The backers of a proposed offshore wind farm west of Orkney have hailed the submission of key consent documents as a “major milestone” for the project.
It is the first scheme from last year’s mammoth ScotWind leasing round to enter the consenting process.
A consortium of Corio Generation, TotalEnergies and Renewable Infrastructure Development Group secured rights to develop the two-gigawatt (GW) project about 19 miles from Orkney.
125 offshore turbines
The wind farm is expected to have up to 125 turbines on fixed foundations, delivering first power to the grid in 2029.
There is already an agreement with National Grid for a connection in Caithness, though the project partners are also exploring options to power a proposed hydrogen “hub” on Flotta.
According to developers, there is the potential for both power export options to be used.
West of Orkney Windfarm development manager Jack Farnham said: “Any project which intends to power around two million homes cannot be undertaken in isolation from the communities in which it will operate.
“Over the last two years we’ve organised 33 public events, reaching over 2,400 residents across Caithness, Sutherland and Orkney.
“These events have served as a platform for the community to actively participate and engage with the project’s design, ensuring we develop an environmentally responsible and socially beneficial project that resonates with local needs and aspirations.”
The submission includes applications for consent under the Electricity Act 1989 and marine licence applications under the Marine (Scotland) Act 2010. Accompanying these are various assessments based on survey data collected over two-and-a-half years.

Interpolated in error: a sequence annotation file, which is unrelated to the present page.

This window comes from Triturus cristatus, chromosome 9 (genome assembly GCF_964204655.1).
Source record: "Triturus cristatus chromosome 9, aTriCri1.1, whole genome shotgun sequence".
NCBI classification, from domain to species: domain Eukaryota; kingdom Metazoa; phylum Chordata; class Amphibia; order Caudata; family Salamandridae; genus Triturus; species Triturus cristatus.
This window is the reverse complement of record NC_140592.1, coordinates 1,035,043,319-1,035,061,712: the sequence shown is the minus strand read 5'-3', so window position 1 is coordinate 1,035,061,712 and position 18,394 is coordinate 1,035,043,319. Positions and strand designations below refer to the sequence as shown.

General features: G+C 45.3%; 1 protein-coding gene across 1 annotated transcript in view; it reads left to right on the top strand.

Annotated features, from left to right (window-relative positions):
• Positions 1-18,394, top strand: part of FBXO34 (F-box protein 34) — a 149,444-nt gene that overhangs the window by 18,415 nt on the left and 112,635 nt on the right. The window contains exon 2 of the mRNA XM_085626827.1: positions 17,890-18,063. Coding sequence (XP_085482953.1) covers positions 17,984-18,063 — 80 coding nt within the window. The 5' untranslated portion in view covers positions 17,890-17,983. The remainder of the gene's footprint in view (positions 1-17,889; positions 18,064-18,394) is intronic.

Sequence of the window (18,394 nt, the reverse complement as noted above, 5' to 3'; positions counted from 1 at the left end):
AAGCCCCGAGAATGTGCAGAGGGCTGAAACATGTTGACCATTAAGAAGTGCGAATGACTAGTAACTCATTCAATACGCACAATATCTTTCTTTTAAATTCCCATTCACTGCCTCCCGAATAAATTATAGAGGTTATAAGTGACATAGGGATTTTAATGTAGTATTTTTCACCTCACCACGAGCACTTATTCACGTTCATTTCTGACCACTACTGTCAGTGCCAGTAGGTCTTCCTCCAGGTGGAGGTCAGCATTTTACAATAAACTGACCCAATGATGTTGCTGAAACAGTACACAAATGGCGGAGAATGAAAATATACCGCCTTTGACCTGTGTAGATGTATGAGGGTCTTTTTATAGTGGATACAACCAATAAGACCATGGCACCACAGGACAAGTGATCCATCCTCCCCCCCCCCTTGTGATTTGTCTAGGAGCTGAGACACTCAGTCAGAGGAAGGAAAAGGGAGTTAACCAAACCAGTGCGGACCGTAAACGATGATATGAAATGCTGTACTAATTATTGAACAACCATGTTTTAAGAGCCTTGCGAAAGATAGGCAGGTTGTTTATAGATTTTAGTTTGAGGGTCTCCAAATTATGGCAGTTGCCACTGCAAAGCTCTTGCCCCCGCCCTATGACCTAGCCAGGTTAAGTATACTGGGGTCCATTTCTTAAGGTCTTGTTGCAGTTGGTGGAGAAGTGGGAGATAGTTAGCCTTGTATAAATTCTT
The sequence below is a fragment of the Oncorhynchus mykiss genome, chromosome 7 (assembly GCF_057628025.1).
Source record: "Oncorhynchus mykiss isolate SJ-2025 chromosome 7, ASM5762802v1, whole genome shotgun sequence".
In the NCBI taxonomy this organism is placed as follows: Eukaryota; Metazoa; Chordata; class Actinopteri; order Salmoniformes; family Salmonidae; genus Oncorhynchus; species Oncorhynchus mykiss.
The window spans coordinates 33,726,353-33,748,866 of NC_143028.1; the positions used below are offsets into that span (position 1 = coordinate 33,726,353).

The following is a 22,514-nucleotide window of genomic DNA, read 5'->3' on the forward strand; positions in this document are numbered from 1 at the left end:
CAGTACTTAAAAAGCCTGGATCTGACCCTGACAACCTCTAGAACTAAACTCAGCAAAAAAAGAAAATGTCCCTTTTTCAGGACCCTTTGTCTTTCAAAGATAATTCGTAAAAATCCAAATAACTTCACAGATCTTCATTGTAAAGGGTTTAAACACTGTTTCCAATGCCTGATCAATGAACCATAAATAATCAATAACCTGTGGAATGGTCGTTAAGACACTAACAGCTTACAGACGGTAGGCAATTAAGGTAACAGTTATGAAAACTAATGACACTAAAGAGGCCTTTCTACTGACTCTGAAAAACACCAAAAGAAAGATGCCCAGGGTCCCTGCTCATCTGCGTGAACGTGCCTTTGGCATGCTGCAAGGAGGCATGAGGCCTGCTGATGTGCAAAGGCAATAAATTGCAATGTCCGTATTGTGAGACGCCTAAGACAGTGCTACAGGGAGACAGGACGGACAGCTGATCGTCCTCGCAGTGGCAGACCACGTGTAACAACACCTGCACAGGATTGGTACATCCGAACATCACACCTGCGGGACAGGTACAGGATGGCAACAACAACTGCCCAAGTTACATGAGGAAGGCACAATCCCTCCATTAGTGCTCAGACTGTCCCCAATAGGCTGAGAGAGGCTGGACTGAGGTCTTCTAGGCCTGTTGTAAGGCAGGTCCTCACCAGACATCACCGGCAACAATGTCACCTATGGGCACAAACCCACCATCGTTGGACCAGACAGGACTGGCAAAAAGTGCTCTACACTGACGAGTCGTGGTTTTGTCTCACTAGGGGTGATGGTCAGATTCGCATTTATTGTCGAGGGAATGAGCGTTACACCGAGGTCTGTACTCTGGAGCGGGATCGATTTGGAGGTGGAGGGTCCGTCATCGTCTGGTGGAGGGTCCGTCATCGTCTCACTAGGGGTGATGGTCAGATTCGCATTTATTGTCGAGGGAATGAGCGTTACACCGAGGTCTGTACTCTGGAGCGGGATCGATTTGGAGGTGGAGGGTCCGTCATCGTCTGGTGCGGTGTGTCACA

The application’s environmental impact assessment (report has been managed through the Stromness office ofd Aberdeen-based consultancy Xodus Group.
Mr Farnham said it outlined a commitment by the developers to safeguard marine habitats, protect wildlife and minimise any potential disturbances to the local ecosystem.
At one with nature?
Submissions include a “biodiversity enhancement plan” for the scheme to “positively interact” with the surrounding environment.
“We believe these applications underscore our commitment to delivering a project to the very highest environmental standards, Mr Farnham said.
He added: “Securing consent is a critical milestone in unlocking the significant inward investment this ambitious project will generate, and bringing economic and social benefits to the communities in which we will operate.”
Application details can be found on the project website and will also will be made available in “several public locations”.
Nick Sharpe, director of communications at industry body Scottish Renewables, said: “ScotWind is set to transform the energy landscape in Scotland.
“It is encouraging to see West of Orkney Windfarm become the first project from last year’s leasing round to enter the consenting process.
“Plans are in place for over 27GW of new offshore wind capacity – equivalent to 13 more West of Orkney projects – to be built over the next decade.
“Obtaining consent is just one of the many steps each of those schemes will have to take before these wind farms can start powering our net-zero future.”